Post by email@example.com Post by James Harris
You folks may already have twigged but it occurred to me last week that
when it comes to Brexit members of the establishment are talking about
two different types of transition.
I think of a transition as an intermediate state between two others. We
are here now. We want to get there. But it's too big a step to do in one
go or time is needed to prepare. We therefore need an intermediate state
or two in between to help the change to go smoothly.
But quite a number of others see it differently. To them, a transition
essentially means an extension of the status quo. When they talk of a
transition on leaving the EU they really mean an extension of existing
Am I right? Have a listen out when various politicians and journalists
talk about a transitional period and see what you think their meaning is.
There will be two kinds.
Hard transition means that it will be term limited.
Soft transition means it will go on for ever.
Post by firstname.lastname@example.org
Personally I would prefer no transition. The best card the UK has in its hand is that these negotiations a re term limited under Article 50. That's how it should stay. Any further negotiations should take place *after* Brexit when we shall once more have the freedom and sovereignty to actually enter any agreement.
Rather than a transition I prefer the concept of an implementation plan:
on such-and-such a date we change to X new arrangements, by another date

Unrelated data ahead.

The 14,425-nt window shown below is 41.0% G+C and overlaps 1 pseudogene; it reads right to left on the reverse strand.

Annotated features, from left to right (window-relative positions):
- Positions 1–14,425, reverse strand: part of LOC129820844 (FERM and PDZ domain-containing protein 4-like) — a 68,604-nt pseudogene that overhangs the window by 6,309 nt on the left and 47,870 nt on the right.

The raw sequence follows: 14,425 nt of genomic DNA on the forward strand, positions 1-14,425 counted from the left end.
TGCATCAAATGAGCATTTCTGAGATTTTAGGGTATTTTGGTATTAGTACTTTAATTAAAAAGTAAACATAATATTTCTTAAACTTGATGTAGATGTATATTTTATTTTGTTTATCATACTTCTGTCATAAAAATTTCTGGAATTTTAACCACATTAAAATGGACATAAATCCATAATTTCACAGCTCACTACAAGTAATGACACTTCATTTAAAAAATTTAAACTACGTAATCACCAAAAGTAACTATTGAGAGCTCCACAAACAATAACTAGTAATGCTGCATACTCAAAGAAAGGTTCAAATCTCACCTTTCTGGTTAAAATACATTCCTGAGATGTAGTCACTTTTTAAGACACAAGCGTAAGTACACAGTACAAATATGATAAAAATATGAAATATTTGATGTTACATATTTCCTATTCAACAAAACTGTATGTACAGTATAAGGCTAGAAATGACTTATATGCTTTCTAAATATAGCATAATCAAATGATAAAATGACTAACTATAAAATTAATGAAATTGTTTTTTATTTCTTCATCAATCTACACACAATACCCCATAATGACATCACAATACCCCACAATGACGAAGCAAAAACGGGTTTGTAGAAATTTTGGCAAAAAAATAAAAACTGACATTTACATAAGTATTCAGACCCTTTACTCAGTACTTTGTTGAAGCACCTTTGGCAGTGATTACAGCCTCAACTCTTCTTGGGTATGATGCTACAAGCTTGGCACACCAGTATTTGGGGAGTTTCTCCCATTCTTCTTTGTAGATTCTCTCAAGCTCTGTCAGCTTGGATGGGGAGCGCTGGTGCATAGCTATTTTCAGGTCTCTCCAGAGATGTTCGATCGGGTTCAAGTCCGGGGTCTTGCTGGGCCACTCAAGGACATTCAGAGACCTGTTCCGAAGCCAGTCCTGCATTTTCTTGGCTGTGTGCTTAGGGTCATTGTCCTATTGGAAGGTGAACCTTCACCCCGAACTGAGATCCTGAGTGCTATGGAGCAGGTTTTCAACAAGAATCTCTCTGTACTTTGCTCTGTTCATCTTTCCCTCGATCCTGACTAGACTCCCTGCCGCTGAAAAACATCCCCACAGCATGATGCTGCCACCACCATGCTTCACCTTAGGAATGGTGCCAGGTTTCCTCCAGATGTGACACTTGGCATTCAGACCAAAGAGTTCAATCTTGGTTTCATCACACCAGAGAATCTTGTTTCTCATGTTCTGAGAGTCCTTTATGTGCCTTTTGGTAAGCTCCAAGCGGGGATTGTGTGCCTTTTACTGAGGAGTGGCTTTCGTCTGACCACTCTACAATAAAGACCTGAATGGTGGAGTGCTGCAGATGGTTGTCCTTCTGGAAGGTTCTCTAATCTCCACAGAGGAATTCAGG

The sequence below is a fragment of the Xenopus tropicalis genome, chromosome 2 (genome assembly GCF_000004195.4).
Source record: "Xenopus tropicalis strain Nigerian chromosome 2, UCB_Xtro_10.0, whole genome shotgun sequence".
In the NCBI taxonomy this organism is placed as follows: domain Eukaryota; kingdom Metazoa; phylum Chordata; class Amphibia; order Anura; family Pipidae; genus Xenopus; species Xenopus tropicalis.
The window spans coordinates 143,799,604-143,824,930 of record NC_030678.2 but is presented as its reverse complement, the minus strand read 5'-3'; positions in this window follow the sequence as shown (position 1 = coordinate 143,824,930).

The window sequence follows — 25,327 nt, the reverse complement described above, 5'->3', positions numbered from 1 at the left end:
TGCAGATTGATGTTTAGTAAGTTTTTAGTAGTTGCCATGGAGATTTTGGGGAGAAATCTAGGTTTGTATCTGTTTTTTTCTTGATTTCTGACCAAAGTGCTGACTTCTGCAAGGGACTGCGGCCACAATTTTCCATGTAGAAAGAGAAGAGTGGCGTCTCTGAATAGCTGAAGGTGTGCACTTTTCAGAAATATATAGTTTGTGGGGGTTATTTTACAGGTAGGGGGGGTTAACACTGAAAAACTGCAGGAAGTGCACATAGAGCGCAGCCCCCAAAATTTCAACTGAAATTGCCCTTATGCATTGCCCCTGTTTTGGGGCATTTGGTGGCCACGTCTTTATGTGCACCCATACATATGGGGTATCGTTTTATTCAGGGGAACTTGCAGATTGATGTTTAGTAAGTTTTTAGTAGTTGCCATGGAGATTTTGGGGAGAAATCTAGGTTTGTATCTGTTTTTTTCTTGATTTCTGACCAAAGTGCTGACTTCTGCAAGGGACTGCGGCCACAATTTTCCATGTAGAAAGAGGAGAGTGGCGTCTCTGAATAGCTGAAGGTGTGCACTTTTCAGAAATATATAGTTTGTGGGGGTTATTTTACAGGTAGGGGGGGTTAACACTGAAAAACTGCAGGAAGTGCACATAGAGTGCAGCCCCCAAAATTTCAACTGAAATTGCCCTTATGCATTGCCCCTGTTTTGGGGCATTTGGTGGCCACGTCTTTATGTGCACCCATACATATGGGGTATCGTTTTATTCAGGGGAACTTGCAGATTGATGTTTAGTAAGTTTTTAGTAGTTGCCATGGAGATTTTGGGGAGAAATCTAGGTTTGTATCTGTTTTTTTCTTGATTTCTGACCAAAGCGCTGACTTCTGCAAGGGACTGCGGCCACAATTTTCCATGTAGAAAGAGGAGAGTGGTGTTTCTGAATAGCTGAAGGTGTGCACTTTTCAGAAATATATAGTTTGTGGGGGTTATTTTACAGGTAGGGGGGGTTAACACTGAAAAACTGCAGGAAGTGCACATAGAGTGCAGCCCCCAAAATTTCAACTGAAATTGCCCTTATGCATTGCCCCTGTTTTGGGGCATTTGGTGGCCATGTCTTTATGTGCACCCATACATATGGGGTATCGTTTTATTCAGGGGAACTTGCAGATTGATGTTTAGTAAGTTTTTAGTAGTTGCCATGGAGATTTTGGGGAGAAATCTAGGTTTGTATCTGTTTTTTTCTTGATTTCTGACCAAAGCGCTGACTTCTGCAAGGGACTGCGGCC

we change to Y new arrangements, etc. But I accept that the negotiators
are not going to have enough details worked out in time to allow them to
do that in concrete terms so they may need to say: by date Z we will
have worked out what to do for the next phase.
An implementation plan, incidentally, fits with Article 50 which leaves
open what the withdrawal agreement can contain.
Post by email@example.com
Give away the term limitation included in Article 50 (and it only can be given away and this situation will go on and on until such time as we have given everything away.
The EU has nothing to offer us. Otherwise presumably after 40+ years, we would already have it. That's why we voted 'out'
Brexit really does mean Brexit. Only from outside the EU can we enter into negotiations with the EU on equal terms and without pre-conditions.
I am open to a /migration/ to new arrangements but they need to be such
that we can get the benefits of Brexit, not just doing the minimum so as
to avoid negatives. Quite a number of politicians are still firmly in
the Remain camp and want to cling on to as much of the EU as they can.
That would be a mistake. It would reduce our future prosperity.
The government will, I hope, plan to migrate at a sensible pace from
EU-focussed trade to globally focussed trade - with the goal of
maximising UK prosperity and, crucially, while keeping an eye out for